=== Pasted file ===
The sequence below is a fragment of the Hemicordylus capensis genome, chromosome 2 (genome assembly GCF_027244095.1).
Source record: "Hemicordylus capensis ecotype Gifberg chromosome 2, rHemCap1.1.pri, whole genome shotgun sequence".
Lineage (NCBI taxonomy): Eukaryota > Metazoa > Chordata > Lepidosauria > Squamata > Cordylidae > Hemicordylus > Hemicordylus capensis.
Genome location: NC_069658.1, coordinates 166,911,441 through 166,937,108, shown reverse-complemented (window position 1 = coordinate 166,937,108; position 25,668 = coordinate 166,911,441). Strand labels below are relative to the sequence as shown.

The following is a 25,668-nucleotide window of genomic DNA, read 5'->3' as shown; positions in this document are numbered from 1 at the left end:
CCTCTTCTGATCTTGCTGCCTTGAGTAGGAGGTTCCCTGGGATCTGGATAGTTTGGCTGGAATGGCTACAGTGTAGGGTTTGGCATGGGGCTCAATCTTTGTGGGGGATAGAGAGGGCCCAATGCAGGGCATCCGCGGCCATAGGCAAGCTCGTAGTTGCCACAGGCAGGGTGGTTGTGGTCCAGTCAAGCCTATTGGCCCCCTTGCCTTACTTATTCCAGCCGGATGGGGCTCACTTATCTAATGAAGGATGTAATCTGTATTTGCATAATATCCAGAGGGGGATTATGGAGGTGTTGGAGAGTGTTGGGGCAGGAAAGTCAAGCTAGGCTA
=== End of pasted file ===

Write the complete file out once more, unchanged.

The sequence below is a fragment of the Hemicordylus capensis genome, chromosome 2 (genome assembly GCF_027244095.1).
Source record: "Hemicordylus capensis ecotype Gifberg chromosome 2, rHemCap1.1.pri, whole genome shotgun sequence".
Lineage (NCBI taxonomy): Eukaryota > Metazoa > Chordata > Lepidosauria > Squamata > Cordylidae > Hemicordylus > Hemicordylus capensis.
Genome location: NC_069658.1, coordinates 166,911,441 through 166,937,108, shown reverse-complemented (window position 1 = coordinate 166,937,108; position 25,668 = coordinate 166,911,441). Strand labels below are relative to the sequence as shown.

The following is a 25,668-nucleotide window of genomic DNA, read 5'->3' as shown; positions in this document are numbered from 1 at the left end:
CCTCTTCTGATCTTGCTGCCTTGAGTAGGAGGTTCCCTGGGATCTGGATAGTTTGGCTGGAATGGCTACAGTGTAGGGTTTGGCATGGGGCTCAATCTTTGTGGGGGATAGAGAGGGCCCAATGCAGGGCATCCGCGGCCATAGGCAAGCTCGTAGTTGCCACAGGCAGGGTGGTTGTGGTCCAGTCAAGCCTATTGGCCCCCTTGCCTTACTTATTCCAGCCGGATGGGGCTCACTTATCTAATGAAGGATGTAATCTGTATTTGCATAATATCCAGAGGGGGATTATGGAGGTGTTGGAGAGTGTTGGGGCAGGAAAGTCAAGCTAGGCTA